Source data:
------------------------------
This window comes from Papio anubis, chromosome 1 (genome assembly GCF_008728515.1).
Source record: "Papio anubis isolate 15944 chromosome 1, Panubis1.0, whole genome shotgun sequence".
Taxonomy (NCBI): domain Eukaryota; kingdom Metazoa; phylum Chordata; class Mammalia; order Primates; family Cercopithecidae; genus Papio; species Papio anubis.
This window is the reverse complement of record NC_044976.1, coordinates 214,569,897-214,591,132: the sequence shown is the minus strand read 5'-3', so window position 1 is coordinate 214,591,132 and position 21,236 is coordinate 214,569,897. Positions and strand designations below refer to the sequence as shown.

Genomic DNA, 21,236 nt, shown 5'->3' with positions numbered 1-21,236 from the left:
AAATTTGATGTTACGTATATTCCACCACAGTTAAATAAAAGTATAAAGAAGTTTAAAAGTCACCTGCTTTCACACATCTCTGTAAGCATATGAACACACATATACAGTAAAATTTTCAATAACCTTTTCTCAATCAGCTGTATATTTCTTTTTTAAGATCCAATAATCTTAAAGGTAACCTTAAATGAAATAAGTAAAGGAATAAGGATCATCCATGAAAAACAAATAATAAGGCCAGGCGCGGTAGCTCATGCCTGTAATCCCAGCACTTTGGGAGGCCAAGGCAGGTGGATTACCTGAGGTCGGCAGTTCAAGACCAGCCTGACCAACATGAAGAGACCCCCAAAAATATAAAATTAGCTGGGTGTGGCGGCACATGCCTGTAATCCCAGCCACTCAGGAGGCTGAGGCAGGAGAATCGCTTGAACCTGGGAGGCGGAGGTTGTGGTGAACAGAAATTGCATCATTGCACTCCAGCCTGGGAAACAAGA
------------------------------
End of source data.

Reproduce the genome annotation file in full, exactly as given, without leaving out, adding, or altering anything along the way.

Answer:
This window comes from Papio anubis, chromosome 1 (genome assembly GCF_008728515.1).
Source record: "Papio anubis isolate 15944 chromosome 1, Panubis1.0, whole genome shotgun sequence".
Taxonomy (NCBI): domain Eukaryota; kingdom Metazoa; phylum Chordata; class Mammalia; order Primates; family Cercopithecidae; genus Papio; species Papio anubis.
This window is the reverse complement of record NC_044976.1, coordinates 214,569,897-214,591,132: the sequence shown is the minus strand read 5'-3', so window position 1 is coordinate 214,591,132 and position 21,236 is coordinate 214,569,897. Positions and strand designations below refer to the sequence as shown.

Genomic DNA, 21,236 nt, shown 5'->3' with positions numbered 1-21,236 from the left:
AAATTTGATGTTACGTATATTCCACCACAGTTAAATAAAAGTATAAAGAAGTTTAAAAGTCACCTGCTTTCACACATCTCTGTAAGCATATGAACACACATATACAGTAAAATTTTCAATAACCTTTTCTCAATCAGCTGTATATTTCTTTTTTAAGATCCAATAATCTTAAAGGTAACCTTAAATGAAATAAGTAAAGGAATAAGGATCATCCATGAAAAACAAATAATAAGGCCAGGCGCGGTAGCTCATGCCTGTAATCCCAGCACTTTGGGAGGCCAAGGCAGGTGGATTACCTGAGGTCGGCAGTTCAAGACCAGCCTGACCAACATGAAGAGACCCCCAAAAATATAAAATTAGCTGGGTGTGGCGGCACATGCCTGTAATCCCAGCCACTCAGGAGGCTGAGGCAGGAGAATCGCTTGAACCTGGGAGGCGGAGGTTGTGGTGAACAGAAATTGCATCATTGCACTCCAGCCTGGGAAACAAGA